a conduit and not a content (excerpt)

Evan Dara’s THE LOST SCRAPBOOK, pp. 190-92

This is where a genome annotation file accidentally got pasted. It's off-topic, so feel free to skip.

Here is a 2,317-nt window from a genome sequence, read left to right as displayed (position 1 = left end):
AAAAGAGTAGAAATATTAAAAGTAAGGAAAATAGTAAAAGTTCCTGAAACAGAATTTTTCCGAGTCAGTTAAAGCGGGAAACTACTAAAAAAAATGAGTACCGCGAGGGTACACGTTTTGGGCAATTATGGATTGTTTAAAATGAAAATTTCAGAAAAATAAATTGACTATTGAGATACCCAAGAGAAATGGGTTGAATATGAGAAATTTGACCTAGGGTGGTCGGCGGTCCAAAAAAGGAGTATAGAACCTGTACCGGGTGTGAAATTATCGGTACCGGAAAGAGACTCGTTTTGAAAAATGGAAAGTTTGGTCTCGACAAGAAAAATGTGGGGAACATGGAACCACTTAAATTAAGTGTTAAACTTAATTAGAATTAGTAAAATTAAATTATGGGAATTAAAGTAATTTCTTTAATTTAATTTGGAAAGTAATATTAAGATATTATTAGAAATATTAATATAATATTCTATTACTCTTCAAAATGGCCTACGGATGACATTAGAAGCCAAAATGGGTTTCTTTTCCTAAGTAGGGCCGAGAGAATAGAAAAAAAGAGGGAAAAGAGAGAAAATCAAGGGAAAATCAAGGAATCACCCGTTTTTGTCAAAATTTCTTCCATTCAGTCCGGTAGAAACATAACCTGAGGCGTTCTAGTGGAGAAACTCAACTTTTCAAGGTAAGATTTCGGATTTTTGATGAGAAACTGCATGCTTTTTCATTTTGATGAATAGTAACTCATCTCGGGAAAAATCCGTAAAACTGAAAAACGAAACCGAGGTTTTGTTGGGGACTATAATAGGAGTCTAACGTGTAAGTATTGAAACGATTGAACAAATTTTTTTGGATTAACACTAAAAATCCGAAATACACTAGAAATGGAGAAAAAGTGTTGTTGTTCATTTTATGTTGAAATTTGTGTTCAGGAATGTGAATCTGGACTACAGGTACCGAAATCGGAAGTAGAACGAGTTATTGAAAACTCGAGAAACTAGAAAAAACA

…In fact, this happens often — when I feel as if words, others’ words, have crowded mine out, and have left me no place; I do not know why, through what mechanism, this occurs, but when it does, and it is often, I find that I develop a need, an earnest yearning, for words that have not become sour and strange — that is, for words that are my own, words that are uniquely mine amid this foreign wash; and yet I find, when I look for such words — my words — none seem to be there: all of my words, upon the slightest inspection, seem so foreign to me, so much the work of others; and so I wonder how I can claim that anything that occurs in my consciousness is mine, and not the product of some otherness; often I feel that I am not thinking so much as eavesdropping on my own thoughts, listening in on a narrative being told between otherness — that it is the otherness thinking me; because none of it, in truth, seems to issue from me; even my unplanned cries, my most heartfelt exclamations, have been determined by others: I have noticed that it is precisely at times of highest emotion — when I am going to the deepest regions of my responses, to the deepest particularity of me — that my words, which would then seem to be at their most personal and spontaneous, are in fact their most derivative, just pure banal cliché: O my god!, Will you look at that?, I don’t believe it!; but where are my words, I wonder, my own thoughts?; it seems, sometimes, that I am a conduit and not a content — a transit point, a capacitor, a pattern in waves; or, at most, I am a bricklayer, combining chucks of accepted solidity to wall out fresh perception; is this adolescent thinking? — I don’t know, but I wonder where the suggestion came from that it is adolescent thinking; at best, I see myself, that coal-stone, as some kind of irritant, as something that makes flows of culture coagulate, pearl-like, in my consciousness: I am not expressed, but accrued; lopped off from my sources, submerged in received history, I feel myself only as an offputting unknown: I do not know why I never wear the same shoes two days in a row; I do not know why I tell people that I don’t like to travel; I do not know why I keep so little food in the apartment; I do not know why I fret so when I have to wait in line; I do not know why I surge when I see Masaccio’s Expulsion from the Garden, while Michelangelo’s version of the exact same tale leaves me utterly cold; I do not know how I ended up in the work that I do; I do not know why I work on presenting an appearance of unrufflable affability; I do not even know why I pay attention to myself; but I do know that these concerns, and the words that compose these concerns, sound, as well, as if they had been taken from others — lifted wholesale; even my words for articulating my sadness are only an embodiment of the otherness expressing sadness, are part of this system; this Möbius culture, and so further confirmation of its dominion; others’ words have even determined the content of my suffering, and what I want, above all, is to find my own means to suffer, to be able to express myself in sadness; this, then, will be my project, my creative enterprise: to find an absolutely personal mode of sadness; it is, perhaps, the most significant work left me; yet I shouldn’t even say me, my, myself, when speaking about this, for doing so represents too bold an assertion; it would be better, more accurate, certainly more discerning, to use the third person, she, to best capture the situation — or even he, the masculine, the form that is even more generic: I should really say He wakes up; He sloshes to the bathroom; He winces and big-blinks for the mirror — yes, that is better; that certainly is right: He twists the handle that flushes the blue-bowled Standard toilet; He skims His eyes, He brushes His teeth; He takes lather from a nozzled canister and shaves with a razor of orange plastic; He taps on aftershave, and feels its cerdar-y acerbity frost His nose; He paints Ban under His left arm, His right arm; He holds his arms outward-elevated until the pit-chill abates, until He has received the all-dry; from His armoire He withdraws a pastel blue Lauren shirt, then unclosets a deep blue Paul Smith suit, with silvery pinstripes; He breaks the cleaner’s paper band from His shirt, then feel’s His shirt’s textured stiffness wrap around His shoulders, His triceps, His belly, Him; He buttons and smoothes, He collars, He feels the heft of His suit; it rectangles at His shoulder, it slopes at His waist; He sits and bends to soft socks and smooth, scuffless shoes; He combs His hair-layers to their destined fallings, which they seek out, regardless, on their own; He checks and inverts His black plastic comb, then uses its milkteeth to align his eyebrows; He takes up the tiny, trim envelope from the surface of His bureau, and is reminded of what it promises: Rostropovitch, Dvořák, Beethoven; He gathers unto Him jewelry, analog watch, coins, keys, wallet, then seals them upon His person with the tightening knot of His tie; He waggles His neckskin to final snug comfortableness, then breaks open His wood door, transiting to the crisper flatness of His hallway carpet…

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